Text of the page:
The War to End All Wars was nearly over, and they would miss out on the last few months of needless bloodshed as their ship sailed across the Mediterranean Sea. At the time many would have considered them lucky to have been spared such violence in their youth, but they would forever possess a longing to have done more with themselves and for their nation. The same longing that would rest in the hearts of other Italians after the Treaty of Versailles showed that the world had turned its back on the Kingdom of Italy, implying in its writing that Italy had not done enough. From the embers of the Great War, this would form the catalyst for a new age in Italy, taking a once fractured country and uniting it as never before. This is more than the story of two boys that would become men, this is the story of an entire nation.
The Allies meet to discuss conditions for the Treaty of Versailles.
October 29th, 1922
The streets of Rome were washed in a sea of black. Every city block and every street corner was eclipsed by throngs of people that blotted out the sun beneath them. Looking down from the balcony, Gerardo Peretti was amazed at the spectacle. He was here in Rome to photograph the marchers that had arrived from all over. Just yesterday, the King had announced he would not declare martial law, a move that most feared would have resulted in civil war. Aiming his camera down to the street he took several photographs, as he did so he felt a hand rest firmly upon his shoulder. Without looking over he exclaimed, "I have never seen anything like this before!" The voice he heard reply was a familiar one, "That is because you are witnessing the dawn of a new era." Gerardo looked over to see who was speaking and as he did so he had to practically hold his jaw from hitting the floor. Nervously he responded, "P- Pr- Prime Minister! Congratulations on your appointment sir! May I take your picture please?" Mussolini gave Gerardo large pat on the back and laughed, "Of course! The world must remember today what facism has achieved. Do try your hardest to make it a good picture though." The newly appointed prime minister looked out to the crowd and gave a wave. Down below, the people recognized their leader in his all-black attire, matching their own, and thousands cheered. Gerardo backed away slowly, pulling his camera and tripod back steadily. Mussolini turned to face him and presented a strong stoic face, tilting his head ever so high to slightly offset his receding hairline. The man was naturally photogenic, Gerardo thought to himself as he snapped the picture. Mussolini seemed to eat up the flash of the bulb, and the cheers behind him only made him appear that much more invincible when he posed. Gerardo thanked him and Italy's new leader nodded and said, "Now that the formalities are taken care of, it is time that I address the crowd."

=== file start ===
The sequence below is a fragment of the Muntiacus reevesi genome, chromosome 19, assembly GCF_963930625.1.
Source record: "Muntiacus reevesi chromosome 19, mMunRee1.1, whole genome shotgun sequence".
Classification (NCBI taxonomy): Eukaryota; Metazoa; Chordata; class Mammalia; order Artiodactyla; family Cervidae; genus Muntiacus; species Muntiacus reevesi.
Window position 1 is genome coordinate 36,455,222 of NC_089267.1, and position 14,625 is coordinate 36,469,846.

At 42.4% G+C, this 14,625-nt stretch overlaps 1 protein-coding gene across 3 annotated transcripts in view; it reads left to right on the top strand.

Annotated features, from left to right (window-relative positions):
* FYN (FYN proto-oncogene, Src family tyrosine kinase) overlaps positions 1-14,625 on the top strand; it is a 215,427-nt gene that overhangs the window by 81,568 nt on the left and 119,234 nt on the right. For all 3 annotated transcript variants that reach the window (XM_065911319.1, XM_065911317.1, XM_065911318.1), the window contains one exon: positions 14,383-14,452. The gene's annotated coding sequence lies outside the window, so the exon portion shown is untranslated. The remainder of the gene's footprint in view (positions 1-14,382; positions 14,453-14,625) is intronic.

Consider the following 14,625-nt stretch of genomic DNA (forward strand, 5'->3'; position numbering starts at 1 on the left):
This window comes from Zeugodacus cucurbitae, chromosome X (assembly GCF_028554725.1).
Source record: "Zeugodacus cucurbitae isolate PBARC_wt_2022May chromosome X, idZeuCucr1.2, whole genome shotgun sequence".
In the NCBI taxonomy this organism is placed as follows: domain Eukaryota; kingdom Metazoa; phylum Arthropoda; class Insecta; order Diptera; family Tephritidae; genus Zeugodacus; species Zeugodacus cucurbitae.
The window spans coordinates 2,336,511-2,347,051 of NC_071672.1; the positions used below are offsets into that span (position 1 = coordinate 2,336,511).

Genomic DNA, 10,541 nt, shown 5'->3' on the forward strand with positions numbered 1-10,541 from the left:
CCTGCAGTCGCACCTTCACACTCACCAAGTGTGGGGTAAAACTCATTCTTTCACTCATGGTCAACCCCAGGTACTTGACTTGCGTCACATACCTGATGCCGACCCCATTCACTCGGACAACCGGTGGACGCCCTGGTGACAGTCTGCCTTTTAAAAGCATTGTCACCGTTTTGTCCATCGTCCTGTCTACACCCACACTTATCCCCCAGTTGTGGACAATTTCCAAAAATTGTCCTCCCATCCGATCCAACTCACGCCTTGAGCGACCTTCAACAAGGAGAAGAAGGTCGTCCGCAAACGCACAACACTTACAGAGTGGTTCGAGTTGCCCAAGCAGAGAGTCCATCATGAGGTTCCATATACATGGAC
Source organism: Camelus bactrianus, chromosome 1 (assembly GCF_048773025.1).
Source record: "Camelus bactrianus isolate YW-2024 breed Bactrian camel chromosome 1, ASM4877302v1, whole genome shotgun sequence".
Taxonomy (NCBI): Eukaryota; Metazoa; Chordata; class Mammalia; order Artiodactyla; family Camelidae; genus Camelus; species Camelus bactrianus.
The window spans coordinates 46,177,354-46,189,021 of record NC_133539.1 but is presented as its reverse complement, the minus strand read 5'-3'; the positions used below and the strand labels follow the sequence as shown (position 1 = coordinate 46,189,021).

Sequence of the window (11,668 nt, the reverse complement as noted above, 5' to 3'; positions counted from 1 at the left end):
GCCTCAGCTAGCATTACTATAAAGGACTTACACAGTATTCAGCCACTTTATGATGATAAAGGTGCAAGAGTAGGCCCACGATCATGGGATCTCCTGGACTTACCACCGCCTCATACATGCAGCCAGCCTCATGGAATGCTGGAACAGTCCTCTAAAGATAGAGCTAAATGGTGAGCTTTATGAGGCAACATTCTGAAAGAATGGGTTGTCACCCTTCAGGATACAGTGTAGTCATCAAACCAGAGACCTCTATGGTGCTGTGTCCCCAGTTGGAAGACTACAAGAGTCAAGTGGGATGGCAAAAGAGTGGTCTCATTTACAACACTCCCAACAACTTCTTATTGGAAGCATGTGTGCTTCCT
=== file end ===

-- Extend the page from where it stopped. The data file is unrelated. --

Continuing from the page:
Facist Blackshirts gathering in Rome.
Down on the streets, Mario Matarazzo was cheering. He had looked up at a balcony and saw their leader, Benito Mussolini look out and speak to his supporters. In his black outfit, Mario appeared to match all of the others on the street. There was a euphoria in the air, they had beaten the socialists, the liberals, the capitalists, the communists. All of them were defeated by those who would put their country's well-being above that of social order or class. After the Great War, he had been discharged from the navy, there wasn't a need for soldiers of any kind now. His brother had been retained, being promoted to a higher rank aboard the Andrea Doria. Out of work and bitter, Mario had learned of Mussolini and went to one of his rallies. At the rally he did not hear the typical ramblings of politicians, but instead, the tough talk of a military man who knew how to help his country and its people. When the Blackshirts were formed, Mario was one of the first to join. There he had once again a feeling of belonging and of hope. His brother Alberto did not understand why he joined the facists, but of course he wouldn't. He was content where he was, the rest of the family was still proud of him, he was the favored son. Mario had decided he would forge his own destiny now, Mussolini's movement had swept the nation by storm, and now he was a true part of history. Mussolini had turned around and disappeared back into the building now, but it was clear that the celebration would not end in the streets. Mario knew that things would be different now. He had marched on Rome. They had marched on Rome. A united Italy had marched on Rome.
Mussolini with the Blackshirts during the March on Rome.